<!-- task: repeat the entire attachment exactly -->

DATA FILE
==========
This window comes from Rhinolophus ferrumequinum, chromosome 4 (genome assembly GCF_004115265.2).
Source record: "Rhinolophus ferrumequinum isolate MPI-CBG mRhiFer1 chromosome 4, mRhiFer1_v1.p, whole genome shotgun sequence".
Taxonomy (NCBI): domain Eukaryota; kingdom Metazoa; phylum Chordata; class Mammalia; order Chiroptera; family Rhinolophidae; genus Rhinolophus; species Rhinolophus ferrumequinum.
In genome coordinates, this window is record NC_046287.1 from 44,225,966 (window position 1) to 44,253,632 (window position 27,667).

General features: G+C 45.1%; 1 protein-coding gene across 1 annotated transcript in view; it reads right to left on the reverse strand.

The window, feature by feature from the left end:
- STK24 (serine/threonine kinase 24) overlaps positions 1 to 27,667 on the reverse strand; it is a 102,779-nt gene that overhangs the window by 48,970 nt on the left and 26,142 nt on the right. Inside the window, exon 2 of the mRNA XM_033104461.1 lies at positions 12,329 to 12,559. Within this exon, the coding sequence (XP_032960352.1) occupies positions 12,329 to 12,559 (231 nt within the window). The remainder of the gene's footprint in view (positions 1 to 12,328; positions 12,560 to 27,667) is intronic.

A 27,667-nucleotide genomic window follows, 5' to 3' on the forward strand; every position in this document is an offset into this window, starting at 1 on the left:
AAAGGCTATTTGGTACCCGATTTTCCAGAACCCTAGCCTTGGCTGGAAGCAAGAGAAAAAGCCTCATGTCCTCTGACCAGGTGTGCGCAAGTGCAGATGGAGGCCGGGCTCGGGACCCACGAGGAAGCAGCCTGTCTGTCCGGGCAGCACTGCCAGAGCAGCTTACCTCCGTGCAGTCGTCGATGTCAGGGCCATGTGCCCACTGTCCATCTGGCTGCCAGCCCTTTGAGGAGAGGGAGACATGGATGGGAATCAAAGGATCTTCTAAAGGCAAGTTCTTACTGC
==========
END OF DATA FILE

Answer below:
This window comes from Rhinolophus ferrumequinum, chromosome 4 (genome assembly GCF_004115265.2).
Source record: "Rhinolophus ferrumequinum isolate MPI-CBG mRhiFer1 chromosome 4, mRhiFer1_v1.p, whole genome shotgun sequence".
Taxonomy (NCBI): domain Eukaryota; kingdom Metazoa; phylum Chordata; class Mammalia; order Chiroptera; family Rhinolophidae; genus Rhinolophus; species Rhinolophus ferrumequinum.
In genome coordinates, this window is record NC_046287.1 from 44,225,966 (window position 1) to 44,253,632 (window position 27,667).

General features: G+C 45.1%; 1 protein-coding gene across 1 annotated transcript in view; it reads right to left on the reverse strand.

The window, feature by feature from the left end:
- STK24 (serine/threonine kinase 24) overlaps positions 1 to 27,667 on the reverse strand; it is a 102,779-nt gene that overhangs the window by 48,970 nt on the left and 26,142 nt on the right. Inside the window, exon 2 of the mRNA XM_033104461.1 lies at positions 12,329 to 12,559. Within this exon, the coding sequence (XP_032960352.1) occupies positions 12,329 to 12,559 (231 nt within the window). The remainder of the gene's footprint in view (positions 1 to 12,328; positions 12,560 to 27,667) is intronic.

A 27,667-nucleotide genomic window follows, 5' to 3' on the forward strand; every position in this document is an offset into this window, starting at 1 on the left:
AAAGGCTATTTGGTACCCGATTTTCCAGAACCCTAGCCTTGGCTGGAAGCAAGAGAAAAAGCCTCATGTCCTCTGACCAGGTGTGCGCAAGTGCAGATGGAGGCCGGGCTCGGGACCCACGAGGAAGCAGCCTGTCTGTCCGGGCAGCACTGCCAGAGCAGCTTACCTCCGTGCAGTCGTCGATGTCAGGGCCATGTGCCCACTGTCCATCTGGCTGCCAGCCCTTTGAGGAGAGGGAGACATGGATGGGAATCAAAGGATCTTCTAAAGGCAAGTTCTTACTGC